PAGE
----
Parents in business: Christina of chapter

Your name and age: Christina Larkin, 38 

Tell us about your family.

Florence and Iris are 6 and 3 and I’m married to Will who is incredibly supportive. The girls make sure I never take work too seriously and it’s been fun trying to involve them with what I do, even in a small way! They are a big part of the reason I’m doing this – I want to show them it’s important to do something you love. 

What did you do before coming up with your business idea and how was it making the transition?

I’ve been a freelance strategy (business) consultant for the past 10 years and before that spent 4 years learning my consulting trade at a top tier consultancy in London. I keep trying to get away from consulting; for as long as I can remember I’ve wanted to build my own business. But I keep getting drawn back to it…I’m the main breadwinner and it pays so well it’s hard to build a business that can quickly replace this income. 

But I’m determined to make chapter work, so I threw myself in at the deep end with the launch of the first pop up, which was taking on a very ambitious space in a high footfall area. It was important the first store made a splash and showed a real statement of intent. 

That said, I’m still very much in transition and working out how to do some contracting in 2020 so the family can still eat(!), while ensuring I keep the chapter momentum going.

When did you launch?

I first had the idea for chapter in summer 2018, but I officially launched with the ‘women who give a shit’ pop up on 8th November 2019. 

How did you get started?

I took some time out from contracting, found a store unit I felt would work for my concept, signed the lease on it and thought, right, better get some brands on board so I can open this pop up on time!

So, I forced myself to make it happen! I knew if I didn’t do something drastic like that I would continue to sit on the idea until I talked myself out of it – something I’ve done with ideas I’ve had in the past.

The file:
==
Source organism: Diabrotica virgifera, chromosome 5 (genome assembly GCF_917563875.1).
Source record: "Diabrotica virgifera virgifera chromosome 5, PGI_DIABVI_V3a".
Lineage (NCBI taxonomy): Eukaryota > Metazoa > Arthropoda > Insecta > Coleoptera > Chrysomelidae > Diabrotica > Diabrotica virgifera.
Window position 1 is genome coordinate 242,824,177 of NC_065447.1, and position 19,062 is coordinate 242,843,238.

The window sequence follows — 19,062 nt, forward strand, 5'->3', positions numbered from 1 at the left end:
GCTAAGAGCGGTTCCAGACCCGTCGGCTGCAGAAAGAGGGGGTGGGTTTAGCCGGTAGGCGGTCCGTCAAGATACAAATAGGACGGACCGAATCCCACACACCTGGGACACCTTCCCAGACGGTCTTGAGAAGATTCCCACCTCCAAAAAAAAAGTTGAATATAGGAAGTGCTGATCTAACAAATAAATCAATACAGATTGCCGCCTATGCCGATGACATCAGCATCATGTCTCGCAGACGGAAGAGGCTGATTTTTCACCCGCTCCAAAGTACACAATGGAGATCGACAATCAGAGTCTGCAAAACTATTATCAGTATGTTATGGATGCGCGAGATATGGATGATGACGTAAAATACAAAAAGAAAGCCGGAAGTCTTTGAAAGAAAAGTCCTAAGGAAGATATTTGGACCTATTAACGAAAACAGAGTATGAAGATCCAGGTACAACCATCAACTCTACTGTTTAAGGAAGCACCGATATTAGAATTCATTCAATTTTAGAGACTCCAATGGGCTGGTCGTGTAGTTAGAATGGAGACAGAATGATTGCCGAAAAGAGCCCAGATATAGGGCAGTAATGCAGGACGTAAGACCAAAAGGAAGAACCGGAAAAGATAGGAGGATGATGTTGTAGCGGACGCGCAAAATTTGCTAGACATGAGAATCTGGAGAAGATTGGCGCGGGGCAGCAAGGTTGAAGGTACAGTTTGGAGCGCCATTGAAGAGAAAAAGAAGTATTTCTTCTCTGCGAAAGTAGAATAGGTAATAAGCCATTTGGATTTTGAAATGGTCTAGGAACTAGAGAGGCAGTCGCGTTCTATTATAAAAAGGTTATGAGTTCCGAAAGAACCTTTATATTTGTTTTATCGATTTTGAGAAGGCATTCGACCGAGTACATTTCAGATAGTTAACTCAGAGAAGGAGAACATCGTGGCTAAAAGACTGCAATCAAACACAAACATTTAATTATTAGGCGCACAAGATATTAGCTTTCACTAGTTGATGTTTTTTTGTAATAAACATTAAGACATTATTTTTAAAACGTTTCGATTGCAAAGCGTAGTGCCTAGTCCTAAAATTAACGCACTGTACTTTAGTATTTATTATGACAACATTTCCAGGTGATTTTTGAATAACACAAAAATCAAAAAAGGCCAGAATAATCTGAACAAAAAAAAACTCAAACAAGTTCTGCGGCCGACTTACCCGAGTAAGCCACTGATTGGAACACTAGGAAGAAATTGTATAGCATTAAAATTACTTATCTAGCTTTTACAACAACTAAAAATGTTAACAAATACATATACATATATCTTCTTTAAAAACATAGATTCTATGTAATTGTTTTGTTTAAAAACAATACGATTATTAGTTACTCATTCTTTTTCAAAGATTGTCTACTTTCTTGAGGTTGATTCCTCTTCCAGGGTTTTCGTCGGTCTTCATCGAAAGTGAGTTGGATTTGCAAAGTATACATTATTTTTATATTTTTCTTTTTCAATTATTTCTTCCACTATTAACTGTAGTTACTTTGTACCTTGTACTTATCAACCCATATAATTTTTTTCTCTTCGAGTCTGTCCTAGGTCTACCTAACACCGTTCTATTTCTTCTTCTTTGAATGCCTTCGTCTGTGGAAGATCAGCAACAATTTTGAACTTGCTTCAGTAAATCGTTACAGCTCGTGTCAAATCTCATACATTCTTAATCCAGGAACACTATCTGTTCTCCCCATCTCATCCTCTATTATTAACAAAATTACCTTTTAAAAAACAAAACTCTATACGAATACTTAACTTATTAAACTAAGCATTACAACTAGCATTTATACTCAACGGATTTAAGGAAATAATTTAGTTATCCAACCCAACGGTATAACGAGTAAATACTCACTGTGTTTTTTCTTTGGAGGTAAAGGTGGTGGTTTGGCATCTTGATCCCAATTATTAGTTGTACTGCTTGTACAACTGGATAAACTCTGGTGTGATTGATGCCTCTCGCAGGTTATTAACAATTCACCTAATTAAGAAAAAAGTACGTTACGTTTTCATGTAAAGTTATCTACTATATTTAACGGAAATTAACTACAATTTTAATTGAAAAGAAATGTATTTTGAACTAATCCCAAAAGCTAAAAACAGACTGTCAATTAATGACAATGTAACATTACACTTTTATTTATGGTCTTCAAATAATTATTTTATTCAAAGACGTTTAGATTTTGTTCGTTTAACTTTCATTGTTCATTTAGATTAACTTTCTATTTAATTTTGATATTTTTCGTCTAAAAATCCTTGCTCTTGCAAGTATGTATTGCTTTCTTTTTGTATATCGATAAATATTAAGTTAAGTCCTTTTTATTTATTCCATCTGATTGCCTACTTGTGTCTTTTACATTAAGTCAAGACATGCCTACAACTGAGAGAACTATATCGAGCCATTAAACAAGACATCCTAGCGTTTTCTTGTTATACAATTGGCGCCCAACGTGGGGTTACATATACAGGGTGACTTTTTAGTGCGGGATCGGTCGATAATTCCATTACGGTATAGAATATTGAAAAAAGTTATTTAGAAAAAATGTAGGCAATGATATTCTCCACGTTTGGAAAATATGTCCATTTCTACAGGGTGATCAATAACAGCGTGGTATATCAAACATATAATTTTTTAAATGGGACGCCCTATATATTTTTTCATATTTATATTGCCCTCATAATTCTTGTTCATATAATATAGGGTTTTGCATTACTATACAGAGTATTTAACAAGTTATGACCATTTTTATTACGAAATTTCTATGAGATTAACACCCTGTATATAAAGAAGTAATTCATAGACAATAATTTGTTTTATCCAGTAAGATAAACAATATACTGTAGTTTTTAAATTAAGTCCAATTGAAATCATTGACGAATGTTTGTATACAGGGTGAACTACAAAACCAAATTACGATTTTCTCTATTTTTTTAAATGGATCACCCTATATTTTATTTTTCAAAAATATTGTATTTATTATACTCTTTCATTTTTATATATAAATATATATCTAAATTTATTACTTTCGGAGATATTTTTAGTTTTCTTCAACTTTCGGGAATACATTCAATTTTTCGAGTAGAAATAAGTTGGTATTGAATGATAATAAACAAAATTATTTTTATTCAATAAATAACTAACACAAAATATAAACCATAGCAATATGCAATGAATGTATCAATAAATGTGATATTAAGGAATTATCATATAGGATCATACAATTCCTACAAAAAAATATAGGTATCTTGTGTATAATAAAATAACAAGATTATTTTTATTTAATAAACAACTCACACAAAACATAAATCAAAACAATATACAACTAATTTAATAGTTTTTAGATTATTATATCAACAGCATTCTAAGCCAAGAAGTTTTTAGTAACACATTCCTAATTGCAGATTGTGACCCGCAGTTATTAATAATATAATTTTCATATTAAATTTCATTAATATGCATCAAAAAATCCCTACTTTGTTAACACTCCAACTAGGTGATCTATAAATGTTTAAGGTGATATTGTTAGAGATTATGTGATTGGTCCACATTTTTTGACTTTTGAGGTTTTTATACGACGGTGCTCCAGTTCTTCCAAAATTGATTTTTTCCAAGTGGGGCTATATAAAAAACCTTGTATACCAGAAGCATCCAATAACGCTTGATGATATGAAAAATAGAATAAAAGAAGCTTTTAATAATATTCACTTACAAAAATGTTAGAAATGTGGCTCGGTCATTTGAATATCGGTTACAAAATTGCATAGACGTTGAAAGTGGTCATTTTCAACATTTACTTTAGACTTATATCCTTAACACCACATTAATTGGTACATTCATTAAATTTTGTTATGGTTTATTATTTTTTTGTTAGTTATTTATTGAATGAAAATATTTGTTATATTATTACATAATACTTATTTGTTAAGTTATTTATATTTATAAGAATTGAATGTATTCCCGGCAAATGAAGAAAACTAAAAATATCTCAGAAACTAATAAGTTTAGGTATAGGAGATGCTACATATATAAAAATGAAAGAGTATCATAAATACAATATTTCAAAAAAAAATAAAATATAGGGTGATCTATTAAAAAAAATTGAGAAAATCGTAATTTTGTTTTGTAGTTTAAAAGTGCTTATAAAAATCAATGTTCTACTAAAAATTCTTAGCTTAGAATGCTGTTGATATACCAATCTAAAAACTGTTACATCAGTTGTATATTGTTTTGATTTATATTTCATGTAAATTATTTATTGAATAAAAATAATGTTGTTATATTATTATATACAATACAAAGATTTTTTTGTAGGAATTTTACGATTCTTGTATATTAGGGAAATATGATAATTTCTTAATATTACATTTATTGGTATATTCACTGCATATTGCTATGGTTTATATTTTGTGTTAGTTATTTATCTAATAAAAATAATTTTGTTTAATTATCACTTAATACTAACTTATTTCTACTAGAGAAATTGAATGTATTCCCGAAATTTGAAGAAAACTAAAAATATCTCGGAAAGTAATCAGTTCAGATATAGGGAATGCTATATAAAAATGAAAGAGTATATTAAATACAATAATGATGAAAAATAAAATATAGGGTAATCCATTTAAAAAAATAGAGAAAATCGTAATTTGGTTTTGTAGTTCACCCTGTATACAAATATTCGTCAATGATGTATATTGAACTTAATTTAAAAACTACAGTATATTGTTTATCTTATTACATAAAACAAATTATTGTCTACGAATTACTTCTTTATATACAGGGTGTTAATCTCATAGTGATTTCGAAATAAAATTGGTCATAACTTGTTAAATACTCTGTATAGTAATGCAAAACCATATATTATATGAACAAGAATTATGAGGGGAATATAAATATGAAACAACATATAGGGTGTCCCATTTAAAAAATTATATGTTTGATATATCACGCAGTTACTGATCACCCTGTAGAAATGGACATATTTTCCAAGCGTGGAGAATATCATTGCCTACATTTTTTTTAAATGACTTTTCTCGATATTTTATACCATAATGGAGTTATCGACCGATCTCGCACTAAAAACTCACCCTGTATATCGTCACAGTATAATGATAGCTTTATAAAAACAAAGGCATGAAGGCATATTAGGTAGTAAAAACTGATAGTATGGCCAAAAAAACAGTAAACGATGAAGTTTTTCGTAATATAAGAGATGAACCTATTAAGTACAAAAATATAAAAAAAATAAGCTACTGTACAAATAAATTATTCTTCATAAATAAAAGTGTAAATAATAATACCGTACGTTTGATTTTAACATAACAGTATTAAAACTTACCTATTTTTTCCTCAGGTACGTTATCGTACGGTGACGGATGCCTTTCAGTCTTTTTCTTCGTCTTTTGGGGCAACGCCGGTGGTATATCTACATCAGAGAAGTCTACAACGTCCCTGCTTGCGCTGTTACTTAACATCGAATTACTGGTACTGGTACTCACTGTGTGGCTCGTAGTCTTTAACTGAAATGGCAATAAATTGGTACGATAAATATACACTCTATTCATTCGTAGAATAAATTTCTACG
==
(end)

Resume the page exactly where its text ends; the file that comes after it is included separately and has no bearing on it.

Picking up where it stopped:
What’s your favourite thing about running your own business?

A sense of fulfilment. For the first time in my career, I’m working towards something I believe in that is useful and will do good! As I’ve gotten older that has become increasingly important.

Also, being the decision maker! If you really want to impact something you need to do things differently. That involves taking risks and it’s nice not to be held back by people too scared to take the necessary risks.

What’s the thing you least enjoy about running your own business?

Having no-one to tell you you’re doing the right thing / doing well! This sort of validation is incredibly important to most people (including me!) but is not something you get from heading up your own business.

What has worked well about your business?

Having only done one pop up I see 2020 as a year of testing, trialling and learning so we can refine our offering and ensure it works commercially for us and our clients (the brand owners) and so I can then look to grow and scale what we do as of next year.

What’s been your biggest business mistake?  How did you deal with it?

With the Shoreditch pop up I made the mistake of assuming I could do too much. I had staff and a team helping of course, but I still put myself on the staffing rota 5 days a week (and I live a good 2 hours from the store) and believing I could do all the admin and biz dev at the same time…while still seeing my kids every morning.

It took its toll on my health and my poor kids barely saw me for 5 weeks.

So, for future stores I’ll of course spend time there, but I’ll not be on the staffing rota! It’s key I find a way to run the business during store openings that doesn’t impact my health and my ability to spend quality time with the girls.

How do you fit in work with the family?

As with most parents it’s very difficult. I’m quite an ‘all or nothing’ person and that doesn’t work very well when you have kids! With work, I can easily and happily do 16-hour days (I love working), BUT then at what price?

So I’m trying to learn how to be better balanced in my approach to everything. What harm would come from taking 5 minutes to chat with my girls when they wander into the home office to see me once in a while?!

One thing I’m also doing is trying to involve the kids more in what I do – which is easier when creating pop up shops than when consulting for large corporates! I had Florence help me with stock checking and telling me what brands and products she liked!

Are you working towards a financial goal for your business?

Profitability! Well, that’s the first one. Then yes of course, I want this business to support me and a number of other people who work with me. So, I have ambitions and numbers in mind but they’re not crazy. This isn’t about building some massive business, but about creating a business that does good (getting B-corp status is a goal I have) and supports all those involved. Employees, freelancers, the brands we work with, and the charities I’m committed to supporting.

Do you have an exit strategy?

Ideally, I want to build a business that I run for years to come. I’m not building it with an exit in mind.

Where do you hope to be in five-years’ time?

In five years, I’d like chapter to be the go-to partner for online brands looking to grow their physical presence. This will include helping the best female founded, ethical and sustainable brands grow internationally, and likewise, bringing the best international brands to the UK (where that makes sense environmentally of course!).

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